I took a recent visit to a buddy’s new bike workshop. He’s getting started building lugged-steel frames, and in an old loft in Bushwick has a neat, well-organized, well-lit workshop. Tools hung in the corner below wheels and frames, a drafting table, and a couple big steel filing cabinets filled with parts. The walls are hung with classic racing posters featuring toned men with backwards cycling caps, or sitting at a restaurant still wearing wool jerseys. It’s a lovely room that feels like a library in a certain way. That you’re stepping into a space that takes care to preserve stories from the past.
My buddy pulled out a box of parts to show me what he’s going to hang on the first frame he build – chromed Campagnolo clamp-on cable stops, Nuovo Record. Everything polished to a shine in a way that would stand out beautifully against the inky black paintjob on his frame. He has a taste for style, and I told him that as we were going over a Colnago Super that he’s been working on, restoring and putting together as a period-correct crit bike. I told him that the accurate shifting setup for a crit-bike from that generation would have been to remove the left-side barcon and use a downtube shifter instead, and to trim the right end of the drop bars and mount the barcon closer to the curve of the drop. This led us to a conversation about bar-end shifting. His story was this: “Apparently, bar-end shifters were developed because the Italians were notorious cheats, and had a reputation for swatting other riders’ downtube shifters during climbs.” “Team Cinzano style,” I said. “Exactly. So bar-end shifters were made so that riders could shield their shifting with their hands, to prevent that.”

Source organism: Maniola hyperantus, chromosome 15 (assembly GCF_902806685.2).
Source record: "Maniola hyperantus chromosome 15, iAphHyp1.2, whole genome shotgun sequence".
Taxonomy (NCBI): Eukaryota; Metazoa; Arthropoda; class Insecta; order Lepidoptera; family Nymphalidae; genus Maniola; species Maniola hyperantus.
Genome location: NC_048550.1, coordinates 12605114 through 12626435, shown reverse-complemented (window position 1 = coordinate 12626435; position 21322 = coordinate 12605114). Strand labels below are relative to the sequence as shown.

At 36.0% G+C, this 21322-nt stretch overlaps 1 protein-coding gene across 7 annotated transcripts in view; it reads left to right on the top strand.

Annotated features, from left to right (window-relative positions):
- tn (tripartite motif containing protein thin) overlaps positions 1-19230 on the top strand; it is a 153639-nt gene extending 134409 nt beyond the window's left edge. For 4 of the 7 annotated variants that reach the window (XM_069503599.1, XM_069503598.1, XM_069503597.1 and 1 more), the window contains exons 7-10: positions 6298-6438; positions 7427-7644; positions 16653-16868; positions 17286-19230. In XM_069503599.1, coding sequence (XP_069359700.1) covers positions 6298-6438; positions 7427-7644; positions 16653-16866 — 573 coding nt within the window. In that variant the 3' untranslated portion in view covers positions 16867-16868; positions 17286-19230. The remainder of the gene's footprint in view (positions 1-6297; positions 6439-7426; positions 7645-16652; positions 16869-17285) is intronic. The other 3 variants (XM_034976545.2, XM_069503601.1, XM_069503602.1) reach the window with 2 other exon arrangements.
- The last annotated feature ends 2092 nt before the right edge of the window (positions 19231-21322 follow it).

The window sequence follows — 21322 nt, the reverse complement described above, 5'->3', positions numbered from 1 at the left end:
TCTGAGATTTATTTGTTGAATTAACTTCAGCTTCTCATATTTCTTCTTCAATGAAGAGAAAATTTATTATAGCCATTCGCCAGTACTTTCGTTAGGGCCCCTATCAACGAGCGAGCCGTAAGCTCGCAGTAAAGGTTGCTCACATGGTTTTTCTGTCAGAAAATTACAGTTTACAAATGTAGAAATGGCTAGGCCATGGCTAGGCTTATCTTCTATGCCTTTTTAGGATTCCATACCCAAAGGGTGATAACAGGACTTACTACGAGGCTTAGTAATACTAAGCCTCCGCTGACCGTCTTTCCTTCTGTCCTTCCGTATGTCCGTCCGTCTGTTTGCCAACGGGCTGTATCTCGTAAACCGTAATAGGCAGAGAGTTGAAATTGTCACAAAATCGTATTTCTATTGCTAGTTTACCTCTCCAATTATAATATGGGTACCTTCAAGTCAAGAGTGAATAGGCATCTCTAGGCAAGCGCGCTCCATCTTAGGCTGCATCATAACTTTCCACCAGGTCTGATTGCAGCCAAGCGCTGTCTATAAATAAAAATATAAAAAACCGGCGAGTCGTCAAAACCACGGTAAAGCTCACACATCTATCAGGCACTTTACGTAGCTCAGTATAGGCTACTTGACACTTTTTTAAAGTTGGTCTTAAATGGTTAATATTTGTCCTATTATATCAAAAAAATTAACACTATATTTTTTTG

He also showed me a curious set of Campagnolo Record track hubs, laced to some polished tubulars. Between each spoke hole there’s another, larger spoke hole. For a moment I thought he had used tandem hubs, doing a skipped-hole lacing. “These were drilled in the Paramount factory. Campagnolo used to send out undrilled hubs to manufacturers, and in one year in the 1970s, Paramount had all these overdrilled hubs. The story is that some machinist maybe used a drill bit that was slightly too wide – maybe it was just the countersinking guage, or whatever – and spent maybe a week or so just drilling out all these hubs. And then when somebody tried to lace them up, the spokes just fell right through. So they sent them all back to Campagnolo, who drilled correctly-sized spoke holes between the holes, and then back to Paramount who sold them as special Paramount-drilled hubs. Good thing it was the 70s, and everybody was crazy about drillium.”
I enjoy people who mine the deep parts of cycling history and produce these anecdotes. My grandparents had a curio cabinet in their house, a glass-paned cabinet where they kept some trinkets, odds and ends, ceramic statues. I enjoy people who become curio cabinets for cycling, storing away unique curiousities and anecdotes. Hearing and sharing these stories with friends increases my love for the sport, and it’s particularly important in such a mass-marketed and mass-produced cycling world (“This one goes to eleven”) where there’s a danger of overlooking the personal stories, the hand-made charm, and all of the important bits and pieces that make us community-minded, archivists, physically and mentally active, not just consumers in a market of planned obselescence.
Stories will never be obsolete.
I can’t in my right mind finish this post without including a link to Ray Dobbins’ website. He is a meticulous restorer and period-corrector of bikes that would make anybody from Classic Rendezvous swoon a little bit. And his studio-style photographs, while a little bit sterile, are top-notch (the photo at the top of this post is an example – a replica of a Merckx Molteni).